ppmHR: A Privacy-protecting Tool to Fit Inverse Probability Weighted Cox Models in Multisite Studies : Epidemiology

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A Privacy-protecting Tool to Fit Inverse Probability Weighted Cox Models in Multisite Studies

Shu, Di; Toh, Sengwee

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Epidemiology 32(2):p e6-e7, March 2021. | DOI: 10.1097/EDE.0000000000001300

To the Editor:

It is increasingly common in epidemiologic research to analyze data from multiple sources. For example, the Sentinel System, funded by the US Food and Drug Administration, uses data from a diverse group of health plans and delivery systems to monitor the safety of approved medical products.1 However, data sharing is often a challenge in multisite studies due to contractual or legal restrictions, or concerns about breaches of patient privacy, unauthorized reuses of transferred data, or incorrect analysis of the data.2,3 Analytic methods and software that enable valid statistical analysis while minimizing sharing of granular individual-level data are useful and preferred. In this article, we introduce an R package, ppmHR,4 which implements a one-step risk set approach5 to fit inverse probability weighted (IPW) Cox models without sharing individual-level data in multisite studies.

The ppmHR package allows each data-contributing site to share only two eight-column summary-level risk set tables with the analysis center,5 one using unstabilized (or conventional) weights and the other using stabilized weights (Figure part A). Each row in the table represents a risk set. For each risk set (or row), the columns represent the sum of weights for the exposed cases (sumEC), the sum of weights for all cases (sumC), the sum of weights for all exposed patients (sumE), the sum of weights for all unexposed patients (sumUnE), the sum of squared weights for the exposed cases (sumSquareEC), the sum of squared weights for the unexposed cases (sumSquareUnEC), the sum of squared weights for all exposed patients (sumSquareE), and the sum of squared weights for all unexposed patients (sumSquareUnE) of that risk set. The cells in the risk set tables contain only summary-level information on weights and therefore offer better privacy protection.

Screenshots of the first five rows of an example risk set table with stabilized weights (A), and outputs of overall (B1) and site-specific hazard ratio (B2, B3, and B4 for sites 1, 2 and 3, respectively) estimation using the ppmHR package. Each analysis returns results using both the unstabilized (or conventional) inverse probability weights and stabilized inverse probability weights.

Each data-contributing site can use the function createRisksetTable in ppmHR to create its two site-specific risk set tables from its individual-level data. A logistic regression model is used to estimate the propensity scores with an option to do weight truncation. Once receiving the risk set tables from all sites, the analysis center can use the function estimateStratHR to estimate the overall hazard ratios and robust sandwich variances using IPW Cox models stratified on data-contributing site, and also use the function estimateSiteHRs to estimate site-specific hazard ratios and robust sandwich variances. The algorithm is available in the eAppendix; https://links.lww.com/EDE/B744.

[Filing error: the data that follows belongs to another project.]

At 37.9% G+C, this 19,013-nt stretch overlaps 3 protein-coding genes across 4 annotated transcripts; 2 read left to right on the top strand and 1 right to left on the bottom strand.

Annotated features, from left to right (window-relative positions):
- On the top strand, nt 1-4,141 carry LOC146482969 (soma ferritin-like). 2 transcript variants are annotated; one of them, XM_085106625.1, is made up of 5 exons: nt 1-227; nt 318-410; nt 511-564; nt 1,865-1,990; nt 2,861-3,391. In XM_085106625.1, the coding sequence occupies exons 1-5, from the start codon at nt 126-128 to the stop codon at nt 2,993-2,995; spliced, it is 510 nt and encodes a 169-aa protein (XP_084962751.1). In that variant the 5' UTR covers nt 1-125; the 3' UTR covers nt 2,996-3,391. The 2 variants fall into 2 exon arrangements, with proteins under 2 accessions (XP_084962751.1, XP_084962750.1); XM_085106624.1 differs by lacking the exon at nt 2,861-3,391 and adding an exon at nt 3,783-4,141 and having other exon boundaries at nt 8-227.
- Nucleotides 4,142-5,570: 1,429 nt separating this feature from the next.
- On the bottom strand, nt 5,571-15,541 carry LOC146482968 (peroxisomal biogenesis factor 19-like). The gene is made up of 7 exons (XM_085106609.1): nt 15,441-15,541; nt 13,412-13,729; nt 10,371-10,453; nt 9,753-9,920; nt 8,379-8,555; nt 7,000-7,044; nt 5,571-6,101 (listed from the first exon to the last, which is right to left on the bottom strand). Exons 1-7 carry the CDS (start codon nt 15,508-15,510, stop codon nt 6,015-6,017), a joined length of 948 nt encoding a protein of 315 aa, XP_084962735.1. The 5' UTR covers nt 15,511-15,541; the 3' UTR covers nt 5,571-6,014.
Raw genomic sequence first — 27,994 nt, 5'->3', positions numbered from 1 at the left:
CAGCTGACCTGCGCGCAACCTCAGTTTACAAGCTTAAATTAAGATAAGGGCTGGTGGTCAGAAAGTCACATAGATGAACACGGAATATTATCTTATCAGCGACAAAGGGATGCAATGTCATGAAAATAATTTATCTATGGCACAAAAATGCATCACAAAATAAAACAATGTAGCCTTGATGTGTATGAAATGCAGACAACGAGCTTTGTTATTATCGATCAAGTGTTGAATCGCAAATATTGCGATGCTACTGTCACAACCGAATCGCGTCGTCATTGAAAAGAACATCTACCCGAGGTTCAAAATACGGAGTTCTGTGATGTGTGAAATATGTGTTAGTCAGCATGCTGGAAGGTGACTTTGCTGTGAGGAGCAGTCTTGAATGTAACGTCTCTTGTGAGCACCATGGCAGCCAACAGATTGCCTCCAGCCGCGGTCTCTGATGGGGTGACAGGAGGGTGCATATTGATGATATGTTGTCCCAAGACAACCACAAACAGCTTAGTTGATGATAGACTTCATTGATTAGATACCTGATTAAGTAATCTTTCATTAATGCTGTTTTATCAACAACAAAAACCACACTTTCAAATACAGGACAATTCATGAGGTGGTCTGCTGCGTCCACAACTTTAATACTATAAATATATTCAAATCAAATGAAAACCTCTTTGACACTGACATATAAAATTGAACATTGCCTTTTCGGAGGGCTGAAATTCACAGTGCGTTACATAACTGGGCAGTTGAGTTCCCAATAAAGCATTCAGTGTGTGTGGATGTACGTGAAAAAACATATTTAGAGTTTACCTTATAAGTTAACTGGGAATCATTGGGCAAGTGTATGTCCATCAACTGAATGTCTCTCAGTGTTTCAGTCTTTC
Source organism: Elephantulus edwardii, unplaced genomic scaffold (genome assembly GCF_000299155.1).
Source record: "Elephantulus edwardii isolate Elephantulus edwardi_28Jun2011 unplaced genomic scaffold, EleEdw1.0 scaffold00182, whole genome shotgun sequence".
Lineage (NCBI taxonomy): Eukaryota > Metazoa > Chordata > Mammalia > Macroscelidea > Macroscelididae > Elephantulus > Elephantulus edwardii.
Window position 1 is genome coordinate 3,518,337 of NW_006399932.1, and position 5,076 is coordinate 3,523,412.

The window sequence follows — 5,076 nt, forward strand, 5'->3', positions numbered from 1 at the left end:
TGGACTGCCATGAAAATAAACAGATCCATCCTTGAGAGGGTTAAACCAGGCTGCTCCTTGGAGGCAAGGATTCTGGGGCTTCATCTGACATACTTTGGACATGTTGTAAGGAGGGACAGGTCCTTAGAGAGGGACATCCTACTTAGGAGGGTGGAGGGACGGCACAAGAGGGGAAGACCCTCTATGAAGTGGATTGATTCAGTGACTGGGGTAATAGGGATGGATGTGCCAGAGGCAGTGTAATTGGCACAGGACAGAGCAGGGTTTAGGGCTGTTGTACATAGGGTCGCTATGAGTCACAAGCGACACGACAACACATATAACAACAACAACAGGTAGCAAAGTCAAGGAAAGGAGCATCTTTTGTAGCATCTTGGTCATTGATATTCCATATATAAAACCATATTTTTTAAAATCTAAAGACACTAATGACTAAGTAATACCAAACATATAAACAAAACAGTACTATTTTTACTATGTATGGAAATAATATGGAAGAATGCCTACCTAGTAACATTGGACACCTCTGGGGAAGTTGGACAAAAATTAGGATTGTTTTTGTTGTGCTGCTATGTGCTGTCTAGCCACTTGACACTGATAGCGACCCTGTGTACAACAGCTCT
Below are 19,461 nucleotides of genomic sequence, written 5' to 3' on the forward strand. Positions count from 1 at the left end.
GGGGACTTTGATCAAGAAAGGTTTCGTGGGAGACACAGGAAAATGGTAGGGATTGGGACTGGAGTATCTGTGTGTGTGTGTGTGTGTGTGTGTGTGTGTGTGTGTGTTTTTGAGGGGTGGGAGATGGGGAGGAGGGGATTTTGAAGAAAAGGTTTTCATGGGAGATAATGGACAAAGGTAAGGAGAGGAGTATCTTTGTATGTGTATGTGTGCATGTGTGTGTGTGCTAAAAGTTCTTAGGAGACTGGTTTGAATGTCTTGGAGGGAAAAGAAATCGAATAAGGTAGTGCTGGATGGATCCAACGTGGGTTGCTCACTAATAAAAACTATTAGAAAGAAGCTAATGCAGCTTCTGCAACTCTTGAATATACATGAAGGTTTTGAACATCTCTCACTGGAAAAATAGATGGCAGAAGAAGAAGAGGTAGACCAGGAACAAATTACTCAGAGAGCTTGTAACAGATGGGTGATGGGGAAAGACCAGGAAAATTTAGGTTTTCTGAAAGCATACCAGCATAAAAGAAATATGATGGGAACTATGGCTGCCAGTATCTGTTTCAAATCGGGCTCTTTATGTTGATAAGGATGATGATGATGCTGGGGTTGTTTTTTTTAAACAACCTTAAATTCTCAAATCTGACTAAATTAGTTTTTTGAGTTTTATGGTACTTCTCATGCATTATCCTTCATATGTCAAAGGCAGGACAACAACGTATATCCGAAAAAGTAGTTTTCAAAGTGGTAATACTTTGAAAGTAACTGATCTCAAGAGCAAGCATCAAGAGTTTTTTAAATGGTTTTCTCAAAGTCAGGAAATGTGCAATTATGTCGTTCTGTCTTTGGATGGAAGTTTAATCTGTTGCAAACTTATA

Here, we illustrate the use of ppmHR using three simulated datasets site1, site2, and site3 available in the package, which represent individual-level data from three sites. We tested the package to see if the results from the functions estimateStratHR and estimateSiteHRs were the same as the results from the corresponding pooled individual-level data analyses using function coxph in the package survival.6 Replication R code is available in the eAppendix; https://links.lww.com/EDE/B744.

Figure parts B1–B4 report results of the summary-level data analysis using ppmHR. For example, the estimated overall log hazard ratio and robust sandwich variance-based standard error were 0.4834492 and 0.1414647, respectively, using the unstabilized weights, and 0.4923302 and 0.1443092, respectively, using the stabilized weights. As expected, these results from ppmHR were equivalent to the results from the corresponding pooled individual-level data analysis using the standard package survival.

We have illustrated that ppmHR enables valid hazard ratio estimation using only one file transfer of summary-level risk set tables between the data-contributing sites and the analysis center. This package also provides functions to check for local and global covariate balance before and after weighting. Future work will generate unadjusted and IPW-adjusted Kaplan–Meier survival curves,7 using only summary-level information shared by sites.


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3. Mazor KM, Richards A, Gallagher M, et al. Stakeholders’ views on data sharing in multicenter studies. J Comp Eff Res. 2017;6:537–547.
4. Shu D, Toh S. ppmHR: Privacy-protecting hazard ratio estimation in distributed data networks, 2020. Available at: https://CRAN.R-project.org/package=ppmHR. R package version 1.0.
5. Shu D, Yoshida K, Fireman BH, Toh S. Inverse probability weighted Cox model in multi-site studies without sharing individual-level data. Stat Methods Med Res. 2020;29:1668–1681.
6. Therneau T. survival: Survival analysis, 2020. Available at: https://CRAN.R-project.org/package=survival. R package version 2.44-11.
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